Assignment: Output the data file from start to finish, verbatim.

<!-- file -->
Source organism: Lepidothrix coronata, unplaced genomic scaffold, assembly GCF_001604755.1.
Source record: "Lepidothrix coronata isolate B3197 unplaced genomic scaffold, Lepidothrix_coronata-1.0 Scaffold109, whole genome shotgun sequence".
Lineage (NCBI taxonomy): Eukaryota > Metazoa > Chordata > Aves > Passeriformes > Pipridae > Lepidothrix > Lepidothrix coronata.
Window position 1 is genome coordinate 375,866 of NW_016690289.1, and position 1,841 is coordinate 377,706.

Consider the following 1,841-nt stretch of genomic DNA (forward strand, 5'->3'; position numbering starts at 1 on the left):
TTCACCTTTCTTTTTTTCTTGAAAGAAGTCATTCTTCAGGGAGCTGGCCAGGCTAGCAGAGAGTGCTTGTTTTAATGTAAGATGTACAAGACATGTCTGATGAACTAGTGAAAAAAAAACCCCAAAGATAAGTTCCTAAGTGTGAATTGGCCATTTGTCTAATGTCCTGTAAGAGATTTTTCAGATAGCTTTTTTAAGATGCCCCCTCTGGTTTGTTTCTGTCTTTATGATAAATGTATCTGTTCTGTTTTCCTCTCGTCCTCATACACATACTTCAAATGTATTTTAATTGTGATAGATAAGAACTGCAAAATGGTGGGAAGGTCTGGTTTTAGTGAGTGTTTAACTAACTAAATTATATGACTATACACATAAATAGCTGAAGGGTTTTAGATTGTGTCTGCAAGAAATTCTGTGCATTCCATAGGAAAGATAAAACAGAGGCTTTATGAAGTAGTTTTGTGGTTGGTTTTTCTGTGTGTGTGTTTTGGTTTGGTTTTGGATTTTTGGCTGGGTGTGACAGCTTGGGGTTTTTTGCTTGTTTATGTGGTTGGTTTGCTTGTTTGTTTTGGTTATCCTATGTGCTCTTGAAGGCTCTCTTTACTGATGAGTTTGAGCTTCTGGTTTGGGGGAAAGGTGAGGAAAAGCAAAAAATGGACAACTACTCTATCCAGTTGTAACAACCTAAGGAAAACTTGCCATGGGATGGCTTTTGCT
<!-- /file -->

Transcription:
Source organism: Lepidothrix coronata, unplaced genomic scaffold, assembly GCF_001604755.1.
Source record: "Lepidothrix coronata isolate B3197 unplaced genomic scaffold, Lepidothrix_coronata-1.0 Scaffold109, whole genome shotgun sequence".
Lineage (NCBI taxonomy): Eukaryota > Metazoa > Chordata > Aves > Passeriformes > Pipridae > Lepidothrix > Lepidothrix coronata.
Window position 1 is genome coordinate 375,866 of NW_016690289.1, and position 1,841 is coordinate 377,706.

Consider the following 1,841-nt stretch of genomic DNA (forward strand, 5'->3'; position numbering starts at 1 on the left):
TTCACCTTTCTTTTTTTCTTGAAAGAAGTCATTCTTCAGGGAGCTGGCCAGGCTAGCAGAGAGTGCTTGTTTTAATGTAAGATGTACAAGACATGTCTGATGAACTAGTGAAAAAAAAACCCCAAAGATAAGTTCCTAAGTGTGAATTGGCCATTTGTCTAATGTCCTGTAAGAGATTTTTCAGATAGCTTTTTTAAGATGCCCCCTCTGGTTTGTTTCTGTCTTTATGATAAATGTATCTGTTCTGTTTTCCTCTCGTCCTCATACACATACTTCAAATGTATTTTAATTGTGATAGATAAGAACTGCAAAATGGTGGGAAGGTCTGGTTTTAGTGAGTGTTTAACTAACTAAATTATATGACTATACACATAAATAGCTGAAGGGTTTTAGATTGTGTCTGCAAGAAATTCTGTGCATTCCATAGGAAAGATAAAACAGAGGCTTTATGAAGTAGTTTTGTGGTTGGTTTTTCTGTGTGTGTGTTTTGGTTTGGTTTTGGATTTTTGGCTGGGTGTGACAGCTTGGGGTTTTTTGCTTGTTTATGTGGTTGGTTTGCTTGTTTGTTTTGGTTATCCTATGTGCTCTTGAAGGCTCTCTTTACTGATGAGTTTGAGCTTCTGGTTTGGGGGAAAGGTGAGGAAAAGCAAAAAATGGACAACTACTCTATCCAGTTGTAACAACCTAAGGAAAACTTGCCATGGGATGGCTTTTGCT